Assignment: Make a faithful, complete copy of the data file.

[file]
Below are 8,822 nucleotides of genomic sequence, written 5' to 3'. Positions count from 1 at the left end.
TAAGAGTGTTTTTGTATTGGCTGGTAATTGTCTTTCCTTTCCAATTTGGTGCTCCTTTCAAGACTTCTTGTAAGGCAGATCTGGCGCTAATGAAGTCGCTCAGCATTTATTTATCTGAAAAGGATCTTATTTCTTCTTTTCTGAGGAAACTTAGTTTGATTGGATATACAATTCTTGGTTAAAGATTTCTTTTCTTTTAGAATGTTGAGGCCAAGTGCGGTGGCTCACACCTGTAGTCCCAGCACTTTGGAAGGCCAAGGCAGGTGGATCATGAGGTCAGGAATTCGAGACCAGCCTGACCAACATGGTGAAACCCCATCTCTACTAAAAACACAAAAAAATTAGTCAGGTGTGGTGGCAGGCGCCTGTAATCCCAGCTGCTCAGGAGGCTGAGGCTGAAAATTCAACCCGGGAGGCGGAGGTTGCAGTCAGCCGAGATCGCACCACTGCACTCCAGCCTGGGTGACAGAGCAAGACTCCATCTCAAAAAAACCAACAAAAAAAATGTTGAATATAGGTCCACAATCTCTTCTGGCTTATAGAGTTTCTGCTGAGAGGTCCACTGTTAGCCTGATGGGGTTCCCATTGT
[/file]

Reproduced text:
Below are 8,822 nucleotides of genomic sequence, written 5' to 3'. Positions count from 1 at the left end.
TAAGAGTGTTTTTGTATTGGCTGGTAATTGTCTTTCCTTTCCAATTTGGTGCTCCTTTCAAGACTTCTTGTAAGGCAGATCTGGCGCTAATGAAGTCGCTCAGCATTTATTTATCTGAAAAGGATCTTATTTCTTCTTTTCTGAGGAAACTTAGTTTGATTGGATATACAATTCTTGGTTAAAGATTTCTTTTCTTTTAGAATGTTGAGGCCAAGTGCGGTGGCTCACACCTGTAGTCCCAGCACTTTGGAAGGCCAAGGCAGGTGGATCATGAGGTCAGGAATTCGAGACCAGCCTGACCAACATGGTGAAACCCCATCTCTACTAAAAACACAAAAAAATTAGTCAGGTGTGGTGGCAGGCGCCTGTAATCCCAGCTGCTCAGGAGGCTGAGGCTGAAAATTCAACCCGGGAGGCGGAGGTTGCAGTCAGCCGAGATCGCACCACTGCACTCCAGCCTGGGTGACAGAGCAAGACTCCATCTCAAAAAAACCAACAAAAAAAATGTTGAATATAGGTCCACAATCTCTTCTGGCTTATAGAGTTTCTGCTGAGAGGTCCACTGTTAGCCTGATGGGGTTCCCATTGT